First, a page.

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Terrence Jones is Houston’s Catalyst

With James Harden operating at MVP levels and Dwight Howard on the shelf once again, the Houston Rockets have grabbed plenty of headlines this season. However, very few of them have related to third-year big man Terrence Jones. In fact, the biggest story surrounding the Kentucky product this season was his peculiar nerve injury that cropped up in early November and had Jones wondering if his career was over. However, after missing nearly 40 games in a row, Jones returned to action on Jan. 28 and has become a vital contributor to the Rockets.

After starting 71 games for Houston last year, Jones has picked up right where he left off. In fact, his per-36 minute numbers are nearly identical:

via Basketball-Reference

via Basketball-Reference

He’s a high percentage shooter that struggles from the free throw line and is below average beyond the arc. Jones really excels at rebounding and blocked shots, where he’s upped his averages to 9.2 rebounds and 2.5 blocks per 36 minutes from 9.1 and 1.7, respectively. This uptick in blocked shots is the most notable difference from last season, but it can be easily explained in context.

With Howard healthy for most of last season, Jones played 91 percent of his minutes at power forward and just nine percent at center. However, Kevin McHale has increasingly used Jones at center this season and found great success. With Howard out for the entirety of the 16 games he has played since returning from injury, 46 percent of Jones’s minutes have come at center, per Basketball-Reference.

Jones has thrived at the 5, blocking more shots than ever before and maintaining efficient offense by cutting down on three-pointers. After taking 20.2 percent of his shots beyond the arc his rookie season, Jones cut back to 14.2 percent last season and is down even further to 11.2 percent this year. Even at a career-high 31.8 percent, the Rockets gain little from Jones shooting threes because he’s so efficient near the hoop; he shoots nearly 70 percent from within three feet, via Basketball-Reference.

Harden has the biggest on/off court impact on net rating on the team, but Jones is a close second. Overall, the Rockets have a 103.4 offensive rating and a 99.7 defensive rating for a net rating of 3.7. With Jones on the court, the offensive rating leaps to 107.8 while the defensive rating drops to 97.1. Jones’s 10.7 net rating is higher than both Howard (6.9) and Harden (6.8), who rank second and third on the team. In fact, Jones’s offensive rating is higher than Harden’s and his defensive rating is lower than Howard’s. Simply put, the Rockets are playing their best basketball when Jones is in the lineup:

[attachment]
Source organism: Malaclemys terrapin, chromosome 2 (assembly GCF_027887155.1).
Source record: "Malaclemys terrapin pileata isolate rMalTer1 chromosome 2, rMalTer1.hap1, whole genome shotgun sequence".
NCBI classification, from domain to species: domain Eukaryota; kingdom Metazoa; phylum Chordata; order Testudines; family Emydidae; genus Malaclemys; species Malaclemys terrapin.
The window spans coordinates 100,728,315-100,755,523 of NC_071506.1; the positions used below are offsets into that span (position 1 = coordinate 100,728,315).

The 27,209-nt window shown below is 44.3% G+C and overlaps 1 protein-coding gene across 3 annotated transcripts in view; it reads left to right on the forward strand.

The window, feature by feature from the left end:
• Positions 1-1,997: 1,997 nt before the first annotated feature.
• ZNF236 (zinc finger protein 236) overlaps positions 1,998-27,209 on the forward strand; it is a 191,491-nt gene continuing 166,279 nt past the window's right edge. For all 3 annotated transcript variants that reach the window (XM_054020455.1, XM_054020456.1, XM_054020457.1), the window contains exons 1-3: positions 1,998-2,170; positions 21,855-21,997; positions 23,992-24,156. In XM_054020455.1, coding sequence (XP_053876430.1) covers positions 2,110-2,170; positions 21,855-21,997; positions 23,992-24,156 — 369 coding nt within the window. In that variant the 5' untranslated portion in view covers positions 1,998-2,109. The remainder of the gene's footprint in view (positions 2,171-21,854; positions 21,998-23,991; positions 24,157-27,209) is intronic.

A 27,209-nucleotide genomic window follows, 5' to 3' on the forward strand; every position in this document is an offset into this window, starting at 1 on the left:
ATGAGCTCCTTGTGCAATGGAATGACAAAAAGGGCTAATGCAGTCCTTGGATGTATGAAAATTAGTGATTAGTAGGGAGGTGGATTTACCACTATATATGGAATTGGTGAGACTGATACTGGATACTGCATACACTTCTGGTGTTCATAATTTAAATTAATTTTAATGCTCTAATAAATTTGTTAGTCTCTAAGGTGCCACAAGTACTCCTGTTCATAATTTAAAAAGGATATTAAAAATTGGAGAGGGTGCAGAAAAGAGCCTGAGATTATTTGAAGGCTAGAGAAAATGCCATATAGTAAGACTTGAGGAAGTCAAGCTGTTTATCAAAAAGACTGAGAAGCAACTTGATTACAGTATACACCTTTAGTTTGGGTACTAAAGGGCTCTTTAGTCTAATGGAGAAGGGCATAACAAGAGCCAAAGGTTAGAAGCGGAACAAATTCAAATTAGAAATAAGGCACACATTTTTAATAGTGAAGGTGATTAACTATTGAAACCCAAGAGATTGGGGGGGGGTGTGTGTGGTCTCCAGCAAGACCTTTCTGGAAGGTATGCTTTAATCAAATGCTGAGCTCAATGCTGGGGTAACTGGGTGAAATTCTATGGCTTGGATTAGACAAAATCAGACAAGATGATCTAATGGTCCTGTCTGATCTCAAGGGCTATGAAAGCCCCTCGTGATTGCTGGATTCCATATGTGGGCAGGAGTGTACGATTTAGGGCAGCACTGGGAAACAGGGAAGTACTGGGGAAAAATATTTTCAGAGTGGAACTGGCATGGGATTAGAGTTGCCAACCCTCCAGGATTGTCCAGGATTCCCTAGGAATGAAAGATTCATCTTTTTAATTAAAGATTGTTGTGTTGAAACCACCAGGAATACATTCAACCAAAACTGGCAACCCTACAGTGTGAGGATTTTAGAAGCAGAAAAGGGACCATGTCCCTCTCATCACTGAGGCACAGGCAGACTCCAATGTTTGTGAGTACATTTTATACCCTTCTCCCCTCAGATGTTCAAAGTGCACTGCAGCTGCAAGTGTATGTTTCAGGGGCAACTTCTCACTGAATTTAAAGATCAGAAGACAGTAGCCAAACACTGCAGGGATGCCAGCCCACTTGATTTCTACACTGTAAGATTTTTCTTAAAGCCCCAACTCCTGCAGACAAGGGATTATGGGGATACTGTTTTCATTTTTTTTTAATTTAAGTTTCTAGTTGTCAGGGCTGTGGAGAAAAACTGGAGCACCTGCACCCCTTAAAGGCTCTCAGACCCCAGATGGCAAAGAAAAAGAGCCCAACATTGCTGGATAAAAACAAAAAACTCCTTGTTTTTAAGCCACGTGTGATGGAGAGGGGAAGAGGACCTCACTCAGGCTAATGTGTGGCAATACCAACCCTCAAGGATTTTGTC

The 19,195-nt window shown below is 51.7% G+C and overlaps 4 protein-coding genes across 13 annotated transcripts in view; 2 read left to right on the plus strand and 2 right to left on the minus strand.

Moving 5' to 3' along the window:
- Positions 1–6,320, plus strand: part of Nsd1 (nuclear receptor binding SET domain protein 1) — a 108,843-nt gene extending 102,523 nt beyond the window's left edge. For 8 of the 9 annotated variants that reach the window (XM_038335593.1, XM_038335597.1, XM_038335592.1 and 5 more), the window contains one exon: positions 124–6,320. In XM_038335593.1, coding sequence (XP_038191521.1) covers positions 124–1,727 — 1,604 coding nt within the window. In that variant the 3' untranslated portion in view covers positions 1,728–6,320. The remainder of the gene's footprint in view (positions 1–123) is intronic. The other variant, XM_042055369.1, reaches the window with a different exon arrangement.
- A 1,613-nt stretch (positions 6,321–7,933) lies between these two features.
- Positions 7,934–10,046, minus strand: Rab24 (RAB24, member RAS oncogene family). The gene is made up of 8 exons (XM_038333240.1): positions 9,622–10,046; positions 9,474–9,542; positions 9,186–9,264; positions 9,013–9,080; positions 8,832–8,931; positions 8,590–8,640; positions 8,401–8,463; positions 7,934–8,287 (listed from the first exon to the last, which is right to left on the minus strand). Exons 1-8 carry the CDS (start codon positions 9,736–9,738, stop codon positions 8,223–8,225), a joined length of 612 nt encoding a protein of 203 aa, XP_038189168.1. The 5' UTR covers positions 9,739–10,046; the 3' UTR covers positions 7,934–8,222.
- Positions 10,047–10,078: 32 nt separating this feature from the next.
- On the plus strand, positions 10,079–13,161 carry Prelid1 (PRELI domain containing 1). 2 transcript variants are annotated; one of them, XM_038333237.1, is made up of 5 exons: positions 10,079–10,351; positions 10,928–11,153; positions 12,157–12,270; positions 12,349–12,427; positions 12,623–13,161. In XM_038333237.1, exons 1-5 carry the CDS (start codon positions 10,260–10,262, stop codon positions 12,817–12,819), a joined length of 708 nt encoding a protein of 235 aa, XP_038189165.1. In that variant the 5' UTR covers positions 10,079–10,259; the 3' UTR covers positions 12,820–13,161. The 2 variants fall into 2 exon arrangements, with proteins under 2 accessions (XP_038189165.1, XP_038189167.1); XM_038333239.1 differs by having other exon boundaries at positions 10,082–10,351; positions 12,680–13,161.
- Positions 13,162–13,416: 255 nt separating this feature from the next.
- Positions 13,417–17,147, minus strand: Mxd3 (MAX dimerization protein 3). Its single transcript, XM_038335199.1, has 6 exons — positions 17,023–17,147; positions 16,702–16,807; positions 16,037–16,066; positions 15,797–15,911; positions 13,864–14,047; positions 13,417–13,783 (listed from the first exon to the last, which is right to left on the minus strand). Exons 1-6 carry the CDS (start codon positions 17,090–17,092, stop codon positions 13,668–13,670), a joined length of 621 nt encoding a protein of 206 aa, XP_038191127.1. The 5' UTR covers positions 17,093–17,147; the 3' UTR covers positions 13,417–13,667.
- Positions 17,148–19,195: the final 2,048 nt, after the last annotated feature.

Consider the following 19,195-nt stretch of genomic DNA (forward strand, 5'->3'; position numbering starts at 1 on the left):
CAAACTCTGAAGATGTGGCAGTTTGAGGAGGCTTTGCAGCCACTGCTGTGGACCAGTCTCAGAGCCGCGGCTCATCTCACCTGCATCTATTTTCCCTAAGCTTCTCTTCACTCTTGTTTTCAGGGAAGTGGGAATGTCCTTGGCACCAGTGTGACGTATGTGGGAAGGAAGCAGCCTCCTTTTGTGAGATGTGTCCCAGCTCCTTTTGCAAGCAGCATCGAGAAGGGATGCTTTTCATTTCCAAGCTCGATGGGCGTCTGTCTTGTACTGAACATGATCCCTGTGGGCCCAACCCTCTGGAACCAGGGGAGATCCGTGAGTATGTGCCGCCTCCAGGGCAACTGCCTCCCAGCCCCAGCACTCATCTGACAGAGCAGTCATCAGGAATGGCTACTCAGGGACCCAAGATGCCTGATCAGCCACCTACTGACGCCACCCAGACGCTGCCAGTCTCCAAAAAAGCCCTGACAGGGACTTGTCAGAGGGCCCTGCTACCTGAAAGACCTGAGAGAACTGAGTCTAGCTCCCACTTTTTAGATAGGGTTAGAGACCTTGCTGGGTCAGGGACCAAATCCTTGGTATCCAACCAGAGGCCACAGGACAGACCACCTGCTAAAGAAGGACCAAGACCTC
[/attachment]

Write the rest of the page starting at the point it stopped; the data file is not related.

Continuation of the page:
via NBA.com/stats

via NBA.com/stats

While the addition of Josh Smith seemingly pushed Jones further down the depth chart, it has instead opened up more potent lineups for the Rockets in the wake of Howard’s prolonged absence. Coach McHale has experimented with all sorts of combinations of Houston’s abundance of talented wing players. Per NBA.com, four of the five most-used lineups with Jones at center have significant positive net ratings and the fifth is exactly zero.

In 61 minutes, the lineup of Jones, Smith, Harden, Jason Terry and Corey Brewer has a net rating of 24.2. A Smith-Jones-Brewer-Terry-Trevor Ariza combination has a net rating of 9.1 in 49 minutes, which is especially key for a Houston team that has an overall net rating of -5.3 when Harden leaves the floor. Jones, Terry, Ariza, Harden and Donatas Montiejunas have a net rating of 17.0 in the 32 minutes they’ve shared the floor. Looking through the lineups, it’s clear that Houston has thrived with Jones at center.

Although it seems clear that the Rockets need to give their back-up center minutes to Jones when Howard returns, he has also thrived at power forward next to Dwight. The two have barely gotten to play together this season, but Houston’s two most-used lineups that include them have net ratings of 42.2 and 18.0, via NBA.com. Both lineups include Howard, Jones, Harden, and Ariza and either Isaiah Canaan or Patrick Beverley at point guard. The lineup with the insane differential can’t be recreated as Canaan is now in Philadelphia, but Houston has murdered opponents in the short minutes Howard and Jones have played together.

Re-integrating Howard with Jones will allow Houston to throw out highly advantageous lineups at nearly all times. Howard and Jones have thrived together while Jones has been fantastic when shifting down to center and playing next to Josh Smith. If Howard can get healthy, Smith and Jones can keep the bench afloat for the short stretches that Harden has to sit. A healthy Howard could rocket Houston to serious contender status with its new-found wealth of lineup combinations that emphasize both offense and defense.

Terrence Jones is a key part of that.

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